Review Summary: Sometimes good, often boring, but never great.3 of 3 thought this review was well written
This album’s simple title might have disappointed some fans, but in a way “Fever” is an appropriate name for it. Think of the last time you had a fever. Your body temperature rose, and your skin felt hot to the touch. You most likely wanted this feeling to go away; you might even have wanted to feel cold. After a while, it seemed like you WERE getting colder, to the point where you were shivering. However, instead of feeling relieved, you were annoyed by the coldness. You wished that the hot feeling would return to wash away the cold feeling inside you. When it did, of course, you didn’t feel any better. This cycle continued until the fever went away.
That’s what it’s like to listen to this album. Listen to one song, and you will soon get tired of it. When you get to the next song, a catchy lead might grab your attention at first, but after a short while the song will become repetitive and possibly even uncomfortable. By no means is this a bad album, but the material presented here is simply not good enough to keep most listeners’ interest. A few catchy solos and choruses make the album listenable – even enjoyable on occasion – but for the most part the album feels quite flat and repetitive.
In 2010, Bullet for My Valentine is:
Matthew Tuck – lead vocals, rhythm guitar
Jason James – bass guitar, vocals
Michael Paget – lead guitar, backing vocals
Michael Thomas – drums
At least the band has finally settled on a consistent sound this time around. The band’s first two albums, “The Poison” and “Scream Aim Fire,” are so different at times that one might wonder whether the same band actually released them. Neither of those albums was particularly bad; “The Poison” had some great melodic parts and breakdowns, while “Scream Aim Fire” contained a nice amount of aggression and catchiness. However, both of them felt like the work of a band that didn’t really know what it was doing. For a band that had already released a couple of extended plays, this was definitely a problem, and it seems to have been fixed throughout “Fever.” It’s just too bad that the sound they settled on was a very generic one.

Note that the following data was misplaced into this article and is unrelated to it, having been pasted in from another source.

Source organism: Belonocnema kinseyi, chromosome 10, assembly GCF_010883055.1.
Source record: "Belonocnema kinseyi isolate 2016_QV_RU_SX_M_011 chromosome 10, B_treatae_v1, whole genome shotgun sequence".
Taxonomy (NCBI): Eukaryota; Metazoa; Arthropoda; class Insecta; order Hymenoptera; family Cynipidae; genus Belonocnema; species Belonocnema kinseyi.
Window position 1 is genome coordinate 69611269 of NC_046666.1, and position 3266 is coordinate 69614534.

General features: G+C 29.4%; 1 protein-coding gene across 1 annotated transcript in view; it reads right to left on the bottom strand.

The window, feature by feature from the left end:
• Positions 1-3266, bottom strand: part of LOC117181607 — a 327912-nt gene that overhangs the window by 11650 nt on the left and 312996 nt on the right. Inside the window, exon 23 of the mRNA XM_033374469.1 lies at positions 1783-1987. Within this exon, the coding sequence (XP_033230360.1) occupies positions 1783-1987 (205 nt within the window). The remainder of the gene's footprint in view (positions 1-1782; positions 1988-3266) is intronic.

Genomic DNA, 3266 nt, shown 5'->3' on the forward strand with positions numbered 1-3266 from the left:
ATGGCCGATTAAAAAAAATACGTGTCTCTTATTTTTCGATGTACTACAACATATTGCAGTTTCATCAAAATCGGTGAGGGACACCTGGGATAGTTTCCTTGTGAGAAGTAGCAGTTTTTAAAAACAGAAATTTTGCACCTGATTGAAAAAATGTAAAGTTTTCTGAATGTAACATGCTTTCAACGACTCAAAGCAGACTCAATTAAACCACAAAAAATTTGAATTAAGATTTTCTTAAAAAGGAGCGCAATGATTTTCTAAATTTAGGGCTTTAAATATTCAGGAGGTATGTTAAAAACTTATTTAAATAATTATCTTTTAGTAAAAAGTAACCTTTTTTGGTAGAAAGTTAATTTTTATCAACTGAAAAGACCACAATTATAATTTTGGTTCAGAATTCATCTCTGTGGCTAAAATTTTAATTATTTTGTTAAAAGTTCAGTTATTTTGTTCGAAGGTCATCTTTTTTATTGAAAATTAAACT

None of the songs are particularly bad, but a lot of them can be boring. Album opener “Your Betrayal” drags on for 36 seconds before anything interesting happens – a rather catchy lead that sounds a little like something Killswitch Engage might do. Slower tracks like “A Place Where You Belong” and “Bittersweet Memories” have a few good ideas, but they never go anywhere. The album’s longest track, “Alone,” begins with a nice display of tapping, albeit one that was probably placed there just for the purpose of showing off. However, six minutes is simply too long for the song, and as a result it is often repetitive. In fact, most of these songs could probably have been cut down a bit; the shortest song, “Pleasure and Pain,” is just under four minutes, but even that one seems to go on and on.
The other major problem with this album is the lyrics. They’re not poetic (older In Flames), or emotional (Killswitch Engage), or thought-provoking (As I Lay Dying). In fact, “Fever” has a few songs, like the title track, with lyrics that are almost laughingly bad. However, most of the lyrics are just boring, average, and they cover the same material. In short, they match a lot of the music on the album. At least the singing has improved a lot from “Scream Aim Fire,” although vocalist Matthew Tuck still isn’t screaming very much. In a few tracks, most notably “Your Betrayal,” he attempts to whisper a couple of lines, possibly taking inspiration from Avenged Sevenfold’s “Critical Acclaim.” It doesn’t really work, but at least it adds a bit of variety to an album that desperately needs it.
In conclusion, the album showcases a lot of very good ideas, but unfortunately they aren’t nearly as effective as they could have been. Although you might come back to a few songs every now and then, this is definitely not an album with a lot of replay value. People who really enjoyed the band’s previous albums will like “Fever,” and people who didn’t will find nothing of interest here.
Recommended Tracks: “The Last Fight,” “Breaking Out, Breaking Down,” “Begging for Mercy”
FINAL VERDICT: 2.5/5